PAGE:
Y2S2 | Interactive 2 | Guest Lecture Reflection | Automated Utopia


“Artificial intelligence is a set of algorithms and intelligence to try to mimic human intelligence. Machine learning is one of them, and deep learning is one of those machine learning techniques.”


For those that were born in the mid-1900s, who would’ve thought that technology would have advanced so much in this age of era? And what is more interesting is the fact that all these advancements are done in just 50 years’ time.

The growth is an exponential one, where the improvement in technology started to rocket sky high once scientific discoveries have been found during the late 1900s/early 2000s. This profound progress in this automation field is so mind-boggling – isn’t it both compelling and overwhelming at the same time, knowing that machinery and robotics are able to accomplish so many things, or in some instances, carrying out decisions like real-life humans, just like us?


Automated /ˈɔːtəmeɪtɪd/ means to be operated by largely automatic equipment.

A utopia /juːˈtoʊpiə/ is an imagined community or society that possesses highly desirable or nearly perfect qualities for its citizens.

Automated utopia, is a term that is split into two parts: Automated & Utopia. Bringing these two words together, we get automated utopia, which means an imagined community or society that possesses highly desirable or nearly perfect qualities for its citizens that is operated by largely automatic equipment. The word automated is a rather broad word. It can mean both virtual and non-virtual automation. Things like robotics are physical, while things like machine learning, algorithm, and AI are immaterial.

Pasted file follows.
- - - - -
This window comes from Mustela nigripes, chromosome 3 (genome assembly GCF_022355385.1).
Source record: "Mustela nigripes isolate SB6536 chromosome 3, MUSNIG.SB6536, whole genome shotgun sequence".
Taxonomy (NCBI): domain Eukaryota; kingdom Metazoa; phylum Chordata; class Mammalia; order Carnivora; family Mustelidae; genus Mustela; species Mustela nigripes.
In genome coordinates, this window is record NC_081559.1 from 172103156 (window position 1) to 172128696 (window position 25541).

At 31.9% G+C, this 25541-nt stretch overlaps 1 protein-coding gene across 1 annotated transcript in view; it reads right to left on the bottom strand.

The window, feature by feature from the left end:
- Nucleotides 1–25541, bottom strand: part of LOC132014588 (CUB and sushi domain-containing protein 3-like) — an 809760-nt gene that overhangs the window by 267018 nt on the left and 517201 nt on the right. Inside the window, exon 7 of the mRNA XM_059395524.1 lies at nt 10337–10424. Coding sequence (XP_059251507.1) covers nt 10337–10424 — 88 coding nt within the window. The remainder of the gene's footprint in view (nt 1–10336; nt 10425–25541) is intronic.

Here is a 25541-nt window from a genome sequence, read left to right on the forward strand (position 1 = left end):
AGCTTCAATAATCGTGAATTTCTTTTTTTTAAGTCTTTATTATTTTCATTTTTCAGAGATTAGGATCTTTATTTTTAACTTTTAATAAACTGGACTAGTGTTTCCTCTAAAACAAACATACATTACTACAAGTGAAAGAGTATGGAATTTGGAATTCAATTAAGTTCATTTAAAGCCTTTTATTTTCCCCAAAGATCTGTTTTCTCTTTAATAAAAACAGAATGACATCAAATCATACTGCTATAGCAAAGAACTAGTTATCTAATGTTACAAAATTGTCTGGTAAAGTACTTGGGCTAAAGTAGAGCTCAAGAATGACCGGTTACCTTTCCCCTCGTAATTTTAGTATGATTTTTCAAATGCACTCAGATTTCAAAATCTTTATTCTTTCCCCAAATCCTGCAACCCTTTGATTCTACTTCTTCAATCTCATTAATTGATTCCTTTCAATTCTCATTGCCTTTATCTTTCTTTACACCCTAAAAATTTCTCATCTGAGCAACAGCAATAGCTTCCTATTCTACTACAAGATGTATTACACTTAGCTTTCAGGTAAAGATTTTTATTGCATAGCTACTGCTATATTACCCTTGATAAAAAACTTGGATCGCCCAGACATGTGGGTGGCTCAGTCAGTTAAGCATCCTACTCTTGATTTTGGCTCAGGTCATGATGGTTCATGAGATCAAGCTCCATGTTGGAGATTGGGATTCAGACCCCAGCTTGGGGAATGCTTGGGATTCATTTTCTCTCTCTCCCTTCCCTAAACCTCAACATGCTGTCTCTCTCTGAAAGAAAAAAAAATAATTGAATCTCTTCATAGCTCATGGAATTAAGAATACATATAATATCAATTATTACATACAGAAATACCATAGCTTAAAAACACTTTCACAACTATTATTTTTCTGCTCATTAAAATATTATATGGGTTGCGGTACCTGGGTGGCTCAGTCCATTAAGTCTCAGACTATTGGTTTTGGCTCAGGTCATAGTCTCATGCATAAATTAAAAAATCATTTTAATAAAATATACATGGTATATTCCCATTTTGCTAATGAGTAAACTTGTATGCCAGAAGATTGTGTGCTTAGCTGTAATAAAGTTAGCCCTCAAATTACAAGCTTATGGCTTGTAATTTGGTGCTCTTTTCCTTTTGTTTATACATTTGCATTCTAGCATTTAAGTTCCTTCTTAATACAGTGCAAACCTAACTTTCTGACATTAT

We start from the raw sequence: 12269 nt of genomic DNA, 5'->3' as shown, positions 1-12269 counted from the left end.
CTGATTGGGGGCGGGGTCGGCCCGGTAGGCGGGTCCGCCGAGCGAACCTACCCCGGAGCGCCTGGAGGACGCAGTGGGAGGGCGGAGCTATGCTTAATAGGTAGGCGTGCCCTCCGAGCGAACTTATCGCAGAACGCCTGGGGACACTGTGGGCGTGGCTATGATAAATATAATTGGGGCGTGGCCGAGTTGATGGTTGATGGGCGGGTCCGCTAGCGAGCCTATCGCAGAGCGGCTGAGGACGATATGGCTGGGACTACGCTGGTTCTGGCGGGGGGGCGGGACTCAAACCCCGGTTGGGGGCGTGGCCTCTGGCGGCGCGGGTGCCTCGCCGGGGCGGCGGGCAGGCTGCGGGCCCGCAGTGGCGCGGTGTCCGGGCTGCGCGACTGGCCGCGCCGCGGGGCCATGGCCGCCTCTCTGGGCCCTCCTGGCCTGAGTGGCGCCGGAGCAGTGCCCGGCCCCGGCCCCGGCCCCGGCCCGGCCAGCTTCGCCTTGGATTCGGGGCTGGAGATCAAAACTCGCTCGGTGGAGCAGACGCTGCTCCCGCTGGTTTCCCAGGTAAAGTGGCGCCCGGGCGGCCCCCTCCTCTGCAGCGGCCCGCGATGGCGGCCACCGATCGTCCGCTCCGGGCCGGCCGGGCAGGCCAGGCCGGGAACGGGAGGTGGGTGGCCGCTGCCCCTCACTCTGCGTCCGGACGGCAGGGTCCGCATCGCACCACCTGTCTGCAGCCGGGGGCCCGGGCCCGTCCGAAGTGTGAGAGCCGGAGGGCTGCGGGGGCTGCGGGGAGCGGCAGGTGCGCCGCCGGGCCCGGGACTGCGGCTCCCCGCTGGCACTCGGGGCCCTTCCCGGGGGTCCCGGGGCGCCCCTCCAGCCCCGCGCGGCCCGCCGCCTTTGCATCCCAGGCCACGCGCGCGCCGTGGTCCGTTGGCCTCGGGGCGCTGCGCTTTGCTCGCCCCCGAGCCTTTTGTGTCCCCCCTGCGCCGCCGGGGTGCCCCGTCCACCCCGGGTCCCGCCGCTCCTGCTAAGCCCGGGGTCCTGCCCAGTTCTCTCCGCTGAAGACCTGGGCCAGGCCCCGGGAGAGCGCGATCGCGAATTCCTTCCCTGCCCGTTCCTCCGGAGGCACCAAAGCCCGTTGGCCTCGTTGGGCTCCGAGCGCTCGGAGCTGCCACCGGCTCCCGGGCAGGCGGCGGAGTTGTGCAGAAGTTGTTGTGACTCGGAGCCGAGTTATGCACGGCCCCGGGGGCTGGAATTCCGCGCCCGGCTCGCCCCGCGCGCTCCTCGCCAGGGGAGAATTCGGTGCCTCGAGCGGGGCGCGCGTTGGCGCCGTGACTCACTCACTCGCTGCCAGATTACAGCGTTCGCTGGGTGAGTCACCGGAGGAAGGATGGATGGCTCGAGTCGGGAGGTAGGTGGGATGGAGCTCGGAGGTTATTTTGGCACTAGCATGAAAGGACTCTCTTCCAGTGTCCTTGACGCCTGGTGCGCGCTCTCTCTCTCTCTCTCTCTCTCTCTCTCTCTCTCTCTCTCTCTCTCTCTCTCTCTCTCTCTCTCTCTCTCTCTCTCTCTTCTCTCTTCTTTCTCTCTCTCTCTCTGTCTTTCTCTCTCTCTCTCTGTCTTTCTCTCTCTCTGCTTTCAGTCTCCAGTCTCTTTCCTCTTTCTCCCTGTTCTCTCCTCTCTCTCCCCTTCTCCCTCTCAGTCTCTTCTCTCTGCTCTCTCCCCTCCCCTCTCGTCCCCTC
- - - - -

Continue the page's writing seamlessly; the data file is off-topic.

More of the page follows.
In this reflection essay, I’ll be talking about automated utopia, a presentation conducted by a guest lecturer, Bin Ong Kian Peng, co-founder of supernormal.sg, an independent art space that strives to present experimental and offbeat works and projects, ranging from design to artistic practices, and the in-betweens. Bin gave us many new viewpoints to artificial intelligence and machine learning. However, does automation always lead to utopia? Or does it also lead to the dark side, dystopia? Let’s find out.